German chancellor Angela Merkel’s decision to throw the gates of Europe open to refugees from the rest of the world and President Biden’s decision to do the same with respect to America’s southern border reflect a globalist perspective that does not recognize any distinctions between citizens of one country and those of another. From that point of view, it is unfair that American citizens should have access to more bounty by virtue of having been born in the United States than any poor person anywhere in the world.

Thus, Vice President Kamala Harris, after her disastrous first visit to the southern border, opined that the only way to slow the flow of illegal immigrants was to bring living standards in Guatemala closer to those of the United States — a utopian fantasy.

Unfortunately, it turns out, as Douglas Murray (The Strange Death of Europe), Christopher Caldwell (Reflections on the Revolution in Europe: Immigration, Islam, and the West), and others have argued, a country or continent cannot bring in millions of Muslim asylum-seekers and, at the same time, preserve the culture and values developed over centuries. Among the attitudes that those Muslims bring with them is a virulent anti-Semitism.

The recognition of the difficulty, if not impossibility, of assimilating masses of Muslim immigrants has fueled the rise of right-wing/populist parties in much of Western Europe — Italy, Spain, France, even Sweden — as well as in most of the Eastern European countries, which were formerly part of the Soviet bloc.

And the issue of immigration may well turn out to be the most important one in the 2024 American elections. One of Donald Trump’s more acute observations was: If you don’t have borders, you don’t have a country. At least not a country defined by a feeling of something held in common between citizens — a shared history or commitment to the Constitution, in the case of the United States.

Members of a family know how they are connected to one another. But if an elderly maiden aunt suddenly decides to adopt her gardener and staff, other family members are unlikely to view them as relatives. And the same will be true if a country opens its gates to one and all, without some shared commitment, parallel to a ger’s acceptance of mitzvos to join the Jewish People.

And immigration is only one of many issues where the divide between those who proclaim their love of humanity in general (as in the old sweatshirt slogan, “I love humanity, it’s people I can’t stand”) and those who identify primarily as citizens of a particular country have played out. Farmers in virtually every European country, and many less developed countries as well, are in open revolt against what they view as the priorities of global elites, such as global warming. They view those elites as imposing environmental restrictions on agriculture that take no account of their livelihoods or of their ability to produce plentiful food.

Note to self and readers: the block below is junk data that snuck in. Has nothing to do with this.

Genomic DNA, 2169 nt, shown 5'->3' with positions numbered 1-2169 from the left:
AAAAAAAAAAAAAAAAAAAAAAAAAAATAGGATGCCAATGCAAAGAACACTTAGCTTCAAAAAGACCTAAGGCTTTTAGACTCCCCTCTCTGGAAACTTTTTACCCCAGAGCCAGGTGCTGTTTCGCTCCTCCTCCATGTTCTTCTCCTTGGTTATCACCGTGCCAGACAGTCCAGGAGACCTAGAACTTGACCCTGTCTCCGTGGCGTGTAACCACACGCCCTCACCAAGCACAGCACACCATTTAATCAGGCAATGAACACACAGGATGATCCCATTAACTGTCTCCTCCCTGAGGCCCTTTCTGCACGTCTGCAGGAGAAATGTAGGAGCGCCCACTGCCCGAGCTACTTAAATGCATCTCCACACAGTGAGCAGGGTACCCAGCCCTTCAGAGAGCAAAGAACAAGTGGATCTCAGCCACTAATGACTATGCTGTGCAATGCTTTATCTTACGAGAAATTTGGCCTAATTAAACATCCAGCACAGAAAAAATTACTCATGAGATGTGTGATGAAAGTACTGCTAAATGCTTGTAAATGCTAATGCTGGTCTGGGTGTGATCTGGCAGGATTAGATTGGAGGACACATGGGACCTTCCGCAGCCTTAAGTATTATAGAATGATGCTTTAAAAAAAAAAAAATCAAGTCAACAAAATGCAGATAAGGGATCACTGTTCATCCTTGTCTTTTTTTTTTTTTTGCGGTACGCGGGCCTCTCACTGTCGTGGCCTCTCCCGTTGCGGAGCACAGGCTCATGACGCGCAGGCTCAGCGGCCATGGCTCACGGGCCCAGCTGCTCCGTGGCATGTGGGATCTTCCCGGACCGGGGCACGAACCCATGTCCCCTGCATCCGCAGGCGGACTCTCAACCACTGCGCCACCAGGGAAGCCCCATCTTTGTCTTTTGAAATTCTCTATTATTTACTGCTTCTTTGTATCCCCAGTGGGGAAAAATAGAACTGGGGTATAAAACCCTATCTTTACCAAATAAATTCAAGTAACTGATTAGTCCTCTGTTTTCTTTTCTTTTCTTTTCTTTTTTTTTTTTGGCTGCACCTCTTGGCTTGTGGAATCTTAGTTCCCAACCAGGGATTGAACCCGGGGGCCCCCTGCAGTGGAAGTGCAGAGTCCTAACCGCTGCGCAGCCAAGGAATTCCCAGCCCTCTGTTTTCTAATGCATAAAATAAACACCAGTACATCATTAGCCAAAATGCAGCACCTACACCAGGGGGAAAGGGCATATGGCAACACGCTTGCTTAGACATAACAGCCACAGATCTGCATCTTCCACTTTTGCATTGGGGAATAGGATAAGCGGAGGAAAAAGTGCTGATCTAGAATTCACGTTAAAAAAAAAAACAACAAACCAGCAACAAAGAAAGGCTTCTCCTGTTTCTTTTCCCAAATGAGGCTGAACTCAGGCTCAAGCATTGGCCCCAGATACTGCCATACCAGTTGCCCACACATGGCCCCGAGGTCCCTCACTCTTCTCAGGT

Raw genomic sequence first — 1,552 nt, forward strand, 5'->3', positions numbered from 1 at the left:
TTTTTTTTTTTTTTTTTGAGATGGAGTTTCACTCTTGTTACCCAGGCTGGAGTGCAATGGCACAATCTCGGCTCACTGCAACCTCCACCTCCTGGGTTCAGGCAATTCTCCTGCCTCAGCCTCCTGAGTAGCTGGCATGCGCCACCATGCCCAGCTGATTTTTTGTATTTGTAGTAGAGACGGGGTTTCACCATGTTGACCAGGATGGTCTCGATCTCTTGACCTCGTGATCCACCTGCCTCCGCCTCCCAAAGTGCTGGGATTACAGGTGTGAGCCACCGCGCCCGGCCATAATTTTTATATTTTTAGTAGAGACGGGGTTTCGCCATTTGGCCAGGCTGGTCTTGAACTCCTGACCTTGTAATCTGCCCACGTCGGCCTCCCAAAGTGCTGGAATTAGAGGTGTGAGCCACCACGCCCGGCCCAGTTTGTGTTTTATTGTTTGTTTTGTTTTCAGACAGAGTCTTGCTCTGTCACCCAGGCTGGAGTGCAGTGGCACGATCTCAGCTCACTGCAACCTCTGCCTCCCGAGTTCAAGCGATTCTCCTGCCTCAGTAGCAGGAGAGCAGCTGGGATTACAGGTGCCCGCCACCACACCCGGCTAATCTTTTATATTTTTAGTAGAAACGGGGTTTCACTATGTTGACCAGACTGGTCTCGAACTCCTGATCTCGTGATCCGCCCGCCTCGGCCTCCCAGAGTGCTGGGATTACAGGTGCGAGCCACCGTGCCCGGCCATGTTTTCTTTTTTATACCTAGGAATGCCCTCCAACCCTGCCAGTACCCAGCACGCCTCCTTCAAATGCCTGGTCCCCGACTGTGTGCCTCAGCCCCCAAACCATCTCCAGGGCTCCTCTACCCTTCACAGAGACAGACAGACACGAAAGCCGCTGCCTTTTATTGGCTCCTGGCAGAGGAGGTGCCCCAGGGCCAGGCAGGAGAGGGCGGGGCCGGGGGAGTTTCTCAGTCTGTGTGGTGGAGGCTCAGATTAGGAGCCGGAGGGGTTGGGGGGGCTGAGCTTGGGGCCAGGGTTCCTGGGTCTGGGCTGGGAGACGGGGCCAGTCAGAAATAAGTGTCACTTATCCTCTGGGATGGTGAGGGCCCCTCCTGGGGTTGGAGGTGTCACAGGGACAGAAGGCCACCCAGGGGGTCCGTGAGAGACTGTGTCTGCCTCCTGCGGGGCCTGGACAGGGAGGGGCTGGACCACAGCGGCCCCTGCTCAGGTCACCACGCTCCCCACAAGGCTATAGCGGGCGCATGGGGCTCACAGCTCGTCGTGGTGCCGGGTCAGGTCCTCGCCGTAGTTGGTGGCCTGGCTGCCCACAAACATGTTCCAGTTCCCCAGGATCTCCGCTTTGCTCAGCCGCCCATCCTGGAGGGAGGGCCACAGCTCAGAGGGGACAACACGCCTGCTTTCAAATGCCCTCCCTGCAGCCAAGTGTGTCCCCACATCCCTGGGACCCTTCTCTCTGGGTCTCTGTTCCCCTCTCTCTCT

Similarly, Western European elites’ dream of an energy future based entirely on so-called renewables — wind and solar — replacing both carbon fuels and “clean” nuclear power has driven up energy costs beyond what many families can afford and has rendered many industries no longer viable. Those on the short end of the stick, unable to afford the elites’ luxury beliefs, feel betrayed by their fellow citizens.


ISRAEL IS TODAY the arguably the purest example of the traditional nation-state. Social cohesion, at least in times of war, is high; Israel consistently ranks near the top of the patriotism index in transnational surveys; and Judaism still provides a measure of shared purpose and identity. If the essence of national sovereignty is, in the words of Columbia’s Mark Lilla, “autonomy, which means in political terms the capacity to defend oneself,” then Israel has had by far more experience defending itself than any other country on earth over the past 75 years.

Israelis are immensely proud of their achievements as a nation. But Lilla already noted over two decades ago the irony of our poor timing: “Once upon a time, the Jews were mocked for not having a nation-state. Now they are criticized for having one.” With memories of two world wars still fresh, Europeans long ago identified nationalism as the greatest danger. Accordingly, one 2003 poll found 60% of Europeans viewed Israel, the nation-state par excellence, as the greatest threat to world peace.

The Guardian posed the question around the same time whether the price of the humanitarian impulse to give the Jews a state of their own after the Holocaust had not proven too high in terms of the suffering of the Palestinians. And that desire to remove Israel from the “river to the sea” has only grown stronger among progressive elites in Europe and the United States since then.

Which is why, for better or worse, Israel is likely to find its strongest allies going forward among the proud nation-states of Eastern Europe, long denied their own sovereignty, and among the populist parties in Western Europe and America.

Populism is not always a coherent ideology. Nor does identifying a particular policy or politician as populist provide any assurance that they are well-suited to addressing a wide array of social or political challenges. Protectionism, for instance, will drive up prices for the vast majority of the populations of the West.

But in Israel’s fight for its continued existence, those most likely to be supportive are those who, like us, are proud of their nation and determined to preserve its values and culture, not those who smirk at such terms as “American exceptionalism.”


(Originally featured in Mishpacha, Issue 1001. Yonoson Rosenblum may be contacted directly at rosenblum@mishpacha.com)